We are used to it, but if one just thinks about it one moment, it's actually totally weird: often the worst ist the most popular. Take operating systems, for examples, or browsers. Or image formats.
Let's consider a very simple example such as a circle on a transparent background. Saving that as an SVG takes, regardless the color, 4.2 kB, and as an SVGZ 1.3 kB. An acceptable approximation of this line art for the web requires about 19.5 kB as PNG. As a GIF, the size is reduced to about 10 kB, but naturally the color isn't accurate. One can reduce the size further by using the JPG format, but to come even close to the size of the SVG original, one has to accept extreme artefacts.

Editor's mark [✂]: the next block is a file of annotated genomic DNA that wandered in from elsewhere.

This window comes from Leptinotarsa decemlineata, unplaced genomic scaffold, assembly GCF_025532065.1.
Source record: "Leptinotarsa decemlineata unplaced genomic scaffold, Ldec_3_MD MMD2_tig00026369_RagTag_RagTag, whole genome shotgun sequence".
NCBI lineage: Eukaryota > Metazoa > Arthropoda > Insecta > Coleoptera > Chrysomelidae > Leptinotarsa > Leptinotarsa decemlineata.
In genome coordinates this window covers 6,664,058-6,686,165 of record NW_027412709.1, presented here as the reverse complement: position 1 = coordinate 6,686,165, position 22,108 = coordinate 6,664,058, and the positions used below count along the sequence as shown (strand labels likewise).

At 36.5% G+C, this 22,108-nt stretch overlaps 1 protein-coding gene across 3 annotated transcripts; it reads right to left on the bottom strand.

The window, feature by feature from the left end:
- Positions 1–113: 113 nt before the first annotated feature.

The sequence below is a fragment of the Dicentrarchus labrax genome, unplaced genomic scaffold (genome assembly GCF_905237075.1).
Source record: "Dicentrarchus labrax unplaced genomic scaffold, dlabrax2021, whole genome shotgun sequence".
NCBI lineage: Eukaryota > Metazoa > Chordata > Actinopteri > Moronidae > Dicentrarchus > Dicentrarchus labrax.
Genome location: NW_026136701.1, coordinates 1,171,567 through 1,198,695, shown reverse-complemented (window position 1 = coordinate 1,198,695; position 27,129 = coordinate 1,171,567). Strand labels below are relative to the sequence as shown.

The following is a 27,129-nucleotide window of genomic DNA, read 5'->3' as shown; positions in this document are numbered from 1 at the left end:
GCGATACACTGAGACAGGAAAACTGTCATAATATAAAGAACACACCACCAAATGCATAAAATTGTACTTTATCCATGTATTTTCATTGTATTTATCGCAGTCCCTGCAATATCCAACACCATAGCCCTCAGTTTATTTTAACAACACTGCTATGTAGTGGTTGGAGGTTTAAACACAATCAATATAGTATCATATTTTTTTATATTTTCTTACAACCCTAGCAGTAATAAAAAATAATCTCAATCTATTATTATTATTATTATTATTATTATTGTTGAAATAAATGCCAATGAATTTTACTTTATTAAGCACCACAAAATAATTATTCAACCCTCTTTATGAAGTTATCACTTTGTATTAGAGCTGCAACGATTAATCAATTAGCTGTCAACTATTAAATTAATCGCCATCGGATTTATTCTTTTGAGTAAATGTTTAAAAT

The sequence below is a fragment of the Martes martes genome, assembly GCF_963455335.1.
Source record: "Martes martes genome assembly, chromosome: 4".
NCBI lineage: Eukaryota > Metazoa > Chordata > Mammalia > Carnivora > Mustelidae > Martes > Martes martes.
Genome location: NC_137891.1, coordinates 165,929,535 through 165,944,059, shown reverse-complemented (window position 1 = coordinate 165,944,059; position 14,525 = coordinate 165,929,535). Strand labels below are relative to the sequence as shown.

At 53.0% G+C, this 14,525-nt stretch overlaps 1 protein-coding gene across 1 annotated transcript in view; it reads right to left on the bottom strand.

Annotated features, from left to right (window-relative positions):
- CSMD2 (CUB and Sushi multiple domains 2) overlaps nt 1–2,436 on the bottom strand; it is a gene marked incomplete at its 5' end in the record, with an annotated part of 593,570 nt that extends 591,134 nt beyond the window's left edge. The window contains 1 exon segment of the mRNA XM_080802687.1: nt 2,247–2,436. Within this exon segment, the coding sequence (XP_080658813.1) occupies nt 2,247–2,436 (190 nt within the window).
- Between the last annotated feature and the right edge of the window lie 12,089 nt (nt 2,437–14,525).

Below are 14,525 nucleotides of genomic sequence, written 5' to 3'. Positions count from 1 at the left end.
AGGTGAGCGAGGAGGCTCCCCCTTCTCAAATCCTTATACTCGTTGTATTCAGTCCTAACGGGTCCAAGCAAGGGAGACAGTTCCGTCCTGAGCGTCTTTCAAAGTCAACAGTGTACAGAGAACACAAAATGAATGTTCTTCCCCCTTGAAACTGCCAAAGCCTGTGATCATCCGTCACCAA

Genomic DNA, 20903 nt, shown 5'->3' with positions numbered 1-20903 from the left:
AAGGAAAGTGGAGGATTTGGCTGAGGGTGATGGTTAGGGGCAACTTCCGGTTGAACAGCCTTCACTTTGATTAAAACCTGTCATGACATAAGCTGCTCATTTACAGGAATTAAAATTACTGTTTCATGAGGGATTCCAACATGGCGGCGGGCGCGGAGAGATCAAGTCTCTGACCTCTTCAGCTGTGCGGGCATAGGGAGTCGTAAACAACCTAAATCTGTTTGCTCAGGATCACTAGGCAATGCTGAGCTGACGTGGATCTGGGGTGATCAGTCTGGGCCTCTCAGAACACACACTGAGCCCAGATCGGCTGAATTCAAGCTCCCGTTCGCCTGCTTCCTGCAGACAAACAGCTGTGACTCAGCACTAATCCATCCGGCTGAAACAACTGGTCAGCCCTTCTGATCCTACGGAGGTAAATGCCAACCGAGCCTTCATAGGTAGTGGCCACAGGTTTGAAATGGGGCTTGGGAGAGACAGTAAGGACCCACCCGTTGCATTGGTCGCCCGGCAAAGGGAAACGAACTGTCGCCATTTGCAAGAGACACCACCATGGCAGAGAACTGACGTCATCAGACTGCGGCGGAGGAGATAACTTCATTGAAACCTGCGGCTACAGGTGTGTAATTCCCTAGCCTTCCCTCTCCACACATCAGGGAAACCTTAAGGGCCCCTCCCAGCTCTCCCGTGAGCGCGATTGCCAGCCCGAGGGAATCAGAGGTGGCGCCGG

Still, the JPG and GIF formats dominate the web. Oh...I forgot: the IE cannot display SVG images even in its soon-to-be 8th incarnation. Fortunately, Wikipedia decided to go along and to publish much of their line art in the SVG format.